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Sigh... people are still using perl2exe to "secure",i.e. hide their code - despite warnings all over the place - and to "enforce the license".

I've seen that again, today. A co-worker asked me, "hey, inside that debian package there are some executables of which I don't know what the heck they are doing. They look like compiled perl. Can you have a look?" I did.

Please point anybody using perl2exe for "code hiding" or "license enforcement" to this node.

(yes, this is crude and could be refined...)

qwurx [shmem] ~/stuff > file foo foo: ELF 32-bit LSB executable, Intel 80386, version 1 (SYSV), dynamic +ally linked (uses shared libs), for GNU/Linux 2.0.0, stripped qwurx [shmem] ~/stuff > strings foo | grep perl2exe | head -2 ~/perl2exe/lib/ qwurx [shmem] ~/stuff > gdb foo GNU gdb (GDB) Fedora (6.8.50.20090302-32.fc11) Copyright (C) 2009 Free Software Foundation, Inc. License GPLv3+: GNU GPL version 3 or later <http://gnu.org/licenses/gp +l.html> This is free software: you are free to change and redistribute it. There is NO WARRANTY, to the extent permitted by law. Type "show copy +ing" and "show warranty" for details. This GDB was configured as "i586-redhat-linux-gnu". For bug reporting instructions, please see: <http://www.gnu.org/software/gdb/bugs/>... (gdb) break Perl_pp_entereval Breakpoint 1 at 0x8070931 (gdb) run Starting program: /home/shmem/stuff/foo [Thread debugging using libthread_db enabled] Breakpoint 1, 0x08070931 in Perl_pp_entereval () Missing separate debuginfos, use: debuginfo-install glibc-2.10.1-2.i68 +6 nss-softokn-freebl-3.12.3-4.fc11.i586 (gdb) dump memory bar 0x08070931 0x08200931 (gdb) quit The program is running. Quit anyway (and kill it)? (y or n) y lt-gm [shmem] ~/stuff >

That's all... fire up your editor with the file bar and search for #!perl.

1^@^@^@NAME=auto/POSIX/atol.al;SIZE=122;ENC=1^@#####1^@^@^@NAME=auto/ +POSIX/longjmp.al;SIZE=136;ENC=1^@-i1^@^@^@NAME=auto/POSIX/fprintf.al; +SIZE=139;ENC=1^@gu)^@^@^@NAME=Dumper.so;SIZE=30409;ENC=0^@(^@^@^@Áv^A +^@#!perl # keep perl2exe quiet, better not exclude things you need! #perl2exe_exclude Expect #perl2exe_exclude File::BSDGlob #perl2exe_exclude IO::String #perl2exe_exclude XML::DOM #perl2exe_exclude Log::Log4perl::Config::LDAPConfigurator #perl2exe_exclude Net::LDAP #perl2exe_exclude VMS::Stdio # this is fancy text in licence; 'use' in first column makes perl2exe +complain #perl2exe_exclude the #perl2exe_exclude these use strict; use warnings; use Carp::Heavy; use Cwd qw (getcwd abs_path); use Data::Dump qw(dump); use Fcntl; use File::Basename; ...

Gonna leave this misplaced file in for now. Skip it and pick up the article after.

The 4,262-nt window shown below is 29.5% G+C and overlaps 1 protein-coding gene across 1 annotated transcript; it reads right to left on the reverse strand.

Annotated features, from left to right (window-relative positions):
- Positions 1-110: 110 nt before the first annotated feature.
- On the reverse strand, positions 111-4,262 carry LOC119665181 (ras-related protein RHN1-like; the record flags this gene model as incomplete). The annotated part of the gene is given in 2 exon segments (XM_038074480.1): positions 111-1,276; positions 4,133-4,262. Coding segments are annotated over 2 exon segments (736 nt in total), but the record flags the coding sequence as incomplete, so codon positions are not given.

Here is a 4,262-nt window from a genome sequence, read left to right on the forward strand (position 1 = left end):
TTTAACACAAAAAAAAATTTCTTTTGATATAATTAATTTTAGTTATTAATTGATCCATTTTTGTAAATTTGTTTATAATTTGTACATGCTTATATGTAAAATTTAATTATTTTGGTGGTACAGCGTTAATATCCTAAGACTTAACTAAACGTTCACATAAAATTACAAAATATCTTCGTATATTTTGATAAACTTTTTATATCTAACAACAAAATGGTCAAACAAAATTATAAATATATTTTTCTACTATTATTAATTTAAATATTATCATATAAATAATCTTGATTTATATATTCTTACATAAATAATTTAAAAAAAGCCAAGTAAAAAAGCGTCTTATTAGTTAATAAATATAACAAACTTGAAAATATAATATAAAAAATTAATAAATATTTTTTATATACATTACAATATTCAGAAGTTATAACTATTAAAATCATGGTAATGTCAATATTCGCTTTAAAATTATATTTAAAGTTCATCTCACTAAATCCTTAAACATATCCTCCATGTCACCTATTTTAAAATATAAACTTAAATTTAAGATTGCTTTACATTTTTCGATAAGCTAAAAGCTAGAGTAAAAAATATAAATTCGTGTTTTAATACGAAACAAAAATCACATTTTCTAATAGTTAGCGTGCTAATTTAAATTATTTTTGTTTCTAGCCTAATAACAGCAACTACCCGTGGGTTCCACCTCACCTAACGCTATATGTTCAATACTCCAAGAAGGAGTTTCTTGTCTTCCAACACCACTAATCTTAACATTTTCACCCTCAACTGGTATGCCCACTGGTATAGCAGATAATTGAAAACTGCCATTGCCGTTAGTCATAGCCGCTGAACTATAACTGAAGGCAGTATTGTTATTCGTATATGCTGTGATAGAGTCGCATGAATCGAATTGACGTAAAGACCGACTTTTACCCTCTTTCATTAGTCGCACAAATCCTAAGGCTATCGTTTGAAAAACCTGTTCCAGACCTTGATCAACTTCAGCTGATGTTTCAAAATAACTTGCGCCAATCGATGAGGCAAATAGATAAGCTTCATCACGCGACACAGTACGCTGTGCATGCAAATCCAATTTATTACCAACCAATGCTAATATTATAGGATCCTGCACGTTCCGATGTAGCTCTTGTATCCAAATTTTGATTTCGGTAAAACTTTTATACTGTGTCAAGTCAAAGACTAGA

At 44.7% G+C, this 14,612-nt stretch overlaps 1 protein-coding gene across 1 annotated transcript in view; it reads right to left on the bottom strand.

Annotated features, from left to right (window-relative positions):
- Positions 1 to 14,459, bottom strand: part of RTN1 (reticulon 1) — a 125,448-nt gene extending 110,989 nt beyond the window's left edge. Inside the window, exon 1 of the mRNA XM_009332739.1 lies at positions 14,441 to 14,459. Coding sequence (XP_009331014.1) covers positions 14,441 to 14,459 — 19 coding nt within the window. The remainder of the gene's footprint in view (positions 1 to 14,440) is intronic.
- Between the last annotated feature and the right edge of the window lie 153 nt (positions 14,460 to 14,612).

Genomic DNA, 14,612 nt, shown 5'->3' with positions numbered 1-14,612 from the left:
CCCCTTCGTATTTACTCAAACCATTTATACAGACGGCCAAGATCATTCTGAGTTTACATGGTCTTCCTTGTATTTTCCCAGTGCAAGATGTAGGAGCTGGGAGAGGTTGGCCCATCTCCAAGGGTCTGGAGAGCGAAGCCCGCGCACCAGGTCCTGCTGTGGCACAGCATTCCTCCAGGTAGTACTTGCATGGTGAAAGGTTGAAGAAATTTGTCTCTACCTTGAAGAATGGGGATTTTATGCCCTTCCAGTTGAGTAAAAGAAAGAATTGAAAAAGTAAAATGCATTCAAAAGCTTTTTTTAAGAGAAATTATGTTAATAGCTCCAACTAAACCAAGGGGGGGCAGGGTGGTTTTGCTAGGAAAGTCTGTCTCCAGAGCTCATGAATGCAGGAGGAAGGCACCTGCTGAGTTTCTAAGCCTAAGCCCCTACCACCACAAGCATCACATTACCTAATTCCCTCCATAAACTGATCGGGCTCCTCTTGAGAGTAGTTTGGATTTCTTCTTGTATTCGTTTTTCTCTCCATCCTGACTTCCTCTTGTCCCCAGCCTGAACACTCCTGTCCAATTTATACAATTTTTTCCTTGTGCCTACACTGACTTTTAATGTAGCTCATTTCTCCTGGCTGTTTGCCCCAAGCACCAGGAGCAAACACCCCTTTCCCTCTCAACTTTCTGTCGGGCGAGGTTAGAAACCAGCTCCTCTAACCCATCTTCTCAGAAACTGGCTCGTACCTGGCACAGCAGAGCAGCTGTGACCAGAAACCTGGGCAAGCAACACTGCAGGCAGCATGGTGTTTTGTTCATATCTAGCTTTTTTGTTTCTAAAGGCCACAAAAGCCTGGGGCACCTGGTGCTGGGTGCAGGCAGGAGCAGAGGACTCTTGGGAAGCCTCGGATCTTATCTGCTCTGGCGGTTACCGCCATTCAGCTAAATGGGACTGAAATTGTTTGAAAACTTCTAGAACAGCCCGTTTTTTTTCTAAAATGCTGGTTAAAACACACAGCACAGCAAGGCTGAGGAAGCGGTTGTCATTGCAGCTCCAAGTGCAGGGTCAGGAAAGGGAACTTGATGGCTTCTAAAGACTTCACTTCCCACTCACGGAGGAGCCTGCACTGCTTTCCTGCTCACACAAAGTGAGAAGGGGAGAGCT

Now delete all above the first line, seek to the where the next binary stuff starts, delete from there to end.

=cut ^@^@1^@^@^@NAME=auto/POSIX/atan2.al;SIZE=145;ENC=1^@^@^@^@^@1^@^@^@NAM +E=auto/POSIX/remove.al;SIZE=146;ENC=1^@^@^@^@1^@^@^@NAME=auto/POSIX/e +xecl.al;SIZE=124;ENC=1^@^@^@^@^@1

Done, main script extracted. The rest is just as easy.

At the root of any file inclusion, any source text compilation, there's eval. And it's string eval. For eval to be able to eval something, that must be plain perl source code, even if it is a decompiling function of some sort for other chunks to transform. So there you have it. When Perl_pp_entereval is called, the source code is somewhere in memory as a string to be fed to the perl parser and lexer. And memory can be dumped and the dump examined.

It is utterly futile to use perl2exe for code hiding or license enforcement purposes.

I don't post this trivial piece to incite code stealing, but rather - to prevent developers from choosing the wrong proceedings based on failed principles. I have this to tell them:

A successful business is based on the mutual trust between you and your customer. A rightful license isn't a terrible EULA which denies you doing this or that, risking draconian measures doing otherwise, but a mutual trust seal which cannot be gained cheating one of the parties. Your best way to show trustfulness is integrity, which in my book reads as respecting the long term Open Source Effort of all those who created perl and their endeavour in letting others participate, which you counter concealing your source code from the eyes of your trustful customers.

Your better best way to show your integrity is transparency in your proceedings. And I, as a customer, would appraise being able to study the source of any product of yours which runs on my computer. If the result of those studies leads to approval, it will deepen our relationship as vendor and customer.

Lastly, to you, perl2exe. Much has been written that you don't claim to make source code inaccessible, that you don't claim you are able to enforce licenses and such - well I say: be honest. You can't because perl doesn't. Then say so. Otherwise, get off my lawn.

</rant>

update: Again, please don't get me wrong. I don't want to talk down this tool - it might be a wonderful packager, simplify your packaging tasks, allow for cross-compiling and anything else it claims: I don't know, I have never used it. But the sentence "You can ship the exe file without having to ship your perl source code" goes against the camel's hair, and it insinuates that you can hide the source.

Indigostar should state on their website "while you don't have to ship your source code in separate files, be aware that perl2exe is unsuitable to hide code, and it should not be used for that purpose."


In reply to Uncool Use Of Perl: perl2exe. decompile quick steps by shmem

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